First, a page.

What about you? Do you have a plan B if some event disrupts your current career? It’s a question you need to consider. As a result, I’m re-sharing my post from a couple of years ago to help you start thinking about a plan B (or C, or D) for your career.

My client’s story (originally published August 29, 2018)

It was 2011 and I was waiting for my new client in his publicist’s conference room. We were beginning the process of preparing him for his upcoming radio interviews.

In our first session he told me his life story, how he got to where he was, and what his future looked like. He was different from most of the other recording artists I’d worked with. His values and priorities were on a whole other level.

What was typical

He told me about how he grew up poor with humble beginnings, and how he’d always been passionate about music, with goals to pursue it as a career. Not an uncommon story among most musicians who eventually make their way to Nashville.

He was the first person in his family to finish not just college, but also high school. This inspired him to become a high school social studies teacher, something else he was very passionate about.

After college, he pursued teaching to support his music career goals. He did both until he couldn’t any longer.

His music caught on like wildfire. In fact, he was getting so many bookings and selling out so many venues, his music career completely disrupted his teaching career. He had to leave his students to fulfill his new obligations to his fans.

Again, this is not an unusual story or scenario for most recording artists as they begin their careers. Most start off doing something else to make a living until they’re able to afford to pursue music full-time.

What was different

But here’s where it gets different with this particular artist:  he said to me,

“When this whole music thing dries up, which it probably will eventually, my plan is to go back to teaching social studies.”

I had never heard a recording artist talk like this. Most get so caught up in their rise to fame and fortune they think it will never come to an end. They don’t think long-term.

In fact, most of them believe, and are also told by numerous music industry executives, if you truly want to make it in the music business you can’t have a Plan B.

The music executives’ theory is, if you have a Plan B, you’ll never be fully motivated to pursue the Plan A of a music career. They believe you’ll give up too soon and default to your Plan B before Plan A gets off the ground.

This client was the only artist I knew who didn’t fall for this mindset. He strongly disagreed and felt it was totally irresponsible not to have a Plan B. Like everything else, he knew Plan A will eventually come to an end.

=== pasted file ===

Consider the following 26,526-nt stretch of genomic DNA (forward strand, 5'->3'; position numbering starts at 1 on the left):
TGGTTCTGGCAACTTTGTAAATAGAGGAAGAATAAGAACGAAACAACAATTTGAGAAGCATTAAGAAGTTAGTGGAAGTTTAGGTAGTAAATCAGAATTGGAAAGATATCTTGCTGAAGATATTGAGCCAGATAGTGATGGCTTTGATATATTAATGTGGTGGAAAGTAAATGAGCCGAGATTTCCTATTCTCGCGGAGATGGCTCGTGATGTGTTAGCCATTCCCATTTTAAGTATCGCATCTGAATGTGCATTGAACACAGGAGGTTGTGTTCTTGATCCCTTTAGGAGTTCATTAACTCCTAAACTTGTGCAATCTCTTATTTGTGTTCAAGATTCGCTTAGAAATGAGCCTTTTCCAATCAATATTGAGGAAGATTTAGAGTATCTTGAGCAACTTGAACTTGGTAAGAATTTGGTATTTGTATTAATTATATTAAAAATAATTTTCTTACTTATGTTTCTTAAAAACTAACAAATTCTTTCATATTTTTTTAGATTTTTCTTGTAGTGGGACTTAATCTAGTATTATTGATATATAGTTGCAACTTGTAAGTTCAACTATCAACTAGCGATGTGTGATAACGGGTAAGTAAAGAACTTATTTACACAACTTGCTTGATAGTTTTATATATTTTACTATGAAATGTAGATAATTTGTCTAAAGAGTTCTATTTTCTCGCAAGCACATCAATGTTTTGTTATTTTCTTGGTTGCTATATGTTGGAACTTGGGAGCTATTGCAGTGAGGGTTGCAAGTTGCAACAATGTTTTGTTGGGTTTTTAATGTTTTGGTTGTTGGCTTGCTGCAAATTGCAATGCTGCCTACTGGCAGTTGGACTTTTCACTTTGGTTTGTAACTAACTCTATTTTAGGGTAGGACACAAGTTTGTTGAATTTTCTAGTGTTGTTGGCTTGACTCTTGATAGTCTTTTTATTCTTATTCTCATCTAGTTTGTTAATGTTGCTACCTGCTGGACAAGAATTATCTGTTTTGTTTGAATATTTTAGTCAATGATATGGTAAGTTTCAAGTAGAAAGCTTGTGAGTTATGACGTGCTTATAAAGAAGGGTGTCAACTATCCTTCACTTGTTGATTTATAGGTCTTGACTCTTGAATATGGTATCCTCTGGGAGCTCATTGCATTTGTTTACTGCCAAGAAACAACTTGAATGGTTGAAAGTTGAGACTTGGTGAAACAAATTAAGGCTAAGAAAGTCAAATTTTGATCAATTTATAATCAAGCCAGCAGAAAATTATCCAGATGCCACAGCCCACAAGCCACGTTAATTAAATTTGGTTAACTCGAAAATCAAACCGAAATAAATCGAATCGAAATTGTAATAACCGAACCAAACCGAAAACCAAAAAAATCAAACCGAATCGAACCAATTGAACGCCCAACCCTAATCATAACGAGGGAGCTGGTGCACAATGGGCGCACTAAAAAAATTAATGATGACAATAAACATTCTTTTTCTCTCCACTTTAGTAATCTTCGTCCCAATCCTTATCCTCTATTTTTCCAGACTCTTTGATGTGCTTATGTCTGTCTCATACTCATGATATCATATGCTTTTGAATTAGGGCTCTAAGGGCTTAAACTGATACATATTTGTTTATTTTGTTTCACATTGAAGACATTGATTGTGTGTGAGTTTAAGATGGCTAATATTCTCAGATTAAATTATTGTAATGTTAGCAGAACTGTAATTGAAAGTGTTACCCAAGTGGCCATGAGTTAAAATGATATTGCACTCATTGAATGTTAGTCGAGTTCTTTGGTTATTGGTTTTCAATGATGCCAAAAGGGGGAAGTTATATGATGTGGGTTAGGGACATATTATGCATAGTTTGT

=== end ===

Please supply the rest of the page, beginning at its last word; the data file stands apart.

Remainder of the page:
He also told me something else I’ll never forget. In describing a recently sold-out show, one where Brantley Gilbert and the Zac Brown Band were opening for him, he said to me,

“To this day, there’s not been one stage I’ve walked onto that didn’t beat the feeling I got the first day I walked into a classroom.”

Talk about a mic drop!

Whether he realizes it or not, this musician is still teaching others in his role as an artist. There are so many lessons from this interaction and his statements I almost don’t know where to begin.

But let’s try to unpack as much as we can here.

1. It can’t be all about the money

It’s obvious he wasn’t doing any of this for the money. Everyone knows there’s very little money in education. And for someone willing to go back to education after a more lucrative career in music shows money isn’t a top priority.

As a career coach specializing in helping people pursue their passions, I can tell you if you’re pursuing something only for money with no passion behind it, it’s likely to fail. All the experts will tell you this. This includes business experts, successful entrepreneurs, other career coaches, and the ones who learned this lesson the hard way.

And not only is it likely to fail, you’re also likely to be miserable. If you’re not passionate about what you do and you find no meaning in it besides earning a paycheck, you’re likely to dread going to work everyday. This will wear on you over time.

2. You have to think long-term

Nothing lasts forever. You could be laid off tomorrow from your current job. Your business idea could take off like a rocket and then just as quickly crash and burn. My former client’s bookings could easily dry up since music fans’ tastes are fickle.

So then what?

While it’s important to learn to live in the moment, there needs to be a balance between living in the moment and considering the future.

One of the things I work with my coaching clients on is establishing long-term goals and helping them figure out how their passions can evolve with those goals.

Sometimes this requires re-evaluating and altering their short-term goals. And sometimes it may require them to alter their long-term goals.

3. It’s not a bad idea to have a back-up plan